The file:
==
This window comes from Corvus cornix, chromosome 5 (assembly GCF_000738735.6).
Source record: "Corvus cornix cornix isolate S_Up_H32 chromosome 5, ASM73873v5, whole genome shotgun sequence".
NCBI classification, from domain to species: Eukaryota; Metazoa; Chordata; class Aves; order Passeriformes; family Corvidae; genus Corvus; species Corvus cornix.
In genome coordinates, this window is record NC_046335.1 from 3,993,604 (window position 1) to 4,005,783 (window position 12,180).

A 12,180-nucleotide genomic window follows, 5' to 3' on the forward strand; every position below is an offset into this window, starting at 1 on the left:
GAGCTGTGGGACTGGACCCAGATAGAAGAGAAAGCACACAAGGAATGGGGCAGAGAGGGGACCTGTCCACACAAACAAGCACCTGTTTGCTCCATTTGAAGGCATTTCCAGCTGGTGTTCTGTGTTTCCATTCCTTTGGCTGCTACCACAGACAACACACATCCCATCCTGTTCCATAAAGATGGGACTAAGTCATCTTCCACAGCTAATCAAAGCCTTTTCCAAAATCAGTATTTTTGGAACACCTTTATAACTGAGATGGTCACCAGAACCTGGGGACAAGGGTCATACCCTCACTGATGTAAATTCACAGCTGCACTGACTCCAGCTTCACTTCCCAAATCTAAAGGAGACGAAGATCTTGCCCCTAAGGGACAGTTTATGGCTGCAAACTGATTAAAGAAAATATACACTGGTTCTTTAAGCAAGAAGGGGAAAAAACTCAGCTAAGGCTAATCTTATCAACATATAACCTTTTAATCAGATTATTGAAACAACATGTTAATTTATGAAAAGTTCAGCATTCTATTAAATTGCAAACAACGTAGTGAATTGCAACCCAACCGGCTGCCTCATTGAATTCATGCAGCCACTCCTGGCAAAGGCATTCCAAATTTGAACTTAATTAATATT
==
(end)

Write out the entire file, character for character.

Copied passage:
This window comes from Corvus cornix, chromosome 5 (assembly GCF_000738735.6).
Source record: "Corvus cornix cornix isolate S_Up_H32 chromosome 5, ASM73873v5, whole genome shotgun sequence".
NCBI classification, from domain to species: Eukaryota; Metazoa; Chordata; class Aves; order Passeriformes; family Corvidae; genus Corvus; species Corvus cornix.
In genome coordinates, this window is record NC_046335.1 from 3,993,604 (window position 1) to 4,005,783 (window position 12,180).

A 12,180-nucleotide genomic window follows, 5' to 3' on the forward strand; every position below is an offset into this window, starting at 1 on the left:
GAGCTGTGGGACTGGACCCAGATAGAAGAGAAAGCACACAAGGAATGGGGCAGAGAGGGGACCTGTCCACACAAACAAGCACCTGTTTGCTCCATTTGAAGGCATTTCCAGCTGGTGTTCTGTGTTTCCATTCCTTTGGCTGCTACCACAGACAACACACATCCCATCCTGTTCCATAAAGATGGGACTAAGTCATCTTCCACAGCTAATCAAAGCCTTTTCCAAAATCAGTATTTTTGGAACACCTTTATAACTGAGATGGTCACCAGAACCTGGGGACAAGGGTCATACCCTCACTGATGTAAATTCACAGCTGCACTGACTCCAGCTTCACTTCCCAAATCTAAAGGAGACGAAGATCTTGCCCCTAAGGGACAGTTTATGGCTGCAAACTGATTAAAGAAAATATACACTGGTTCTTTAAGCAAGAAGGGGAAAAAACTCAGCTAAGGCTAATCTTATCAACATATAACCTTTTAATCAGATTATTGAAACAACATGTTAATTTATGAAAAGTTCAGCATTCTATTAAATTGCAAACAACGTAGTGAATTGCAACCCAACCGGCTGCCTCATTGAATTCATGCAGCCACTCCTGGCAAAGGCATTCCAAATTTGAACTTAATTAATATT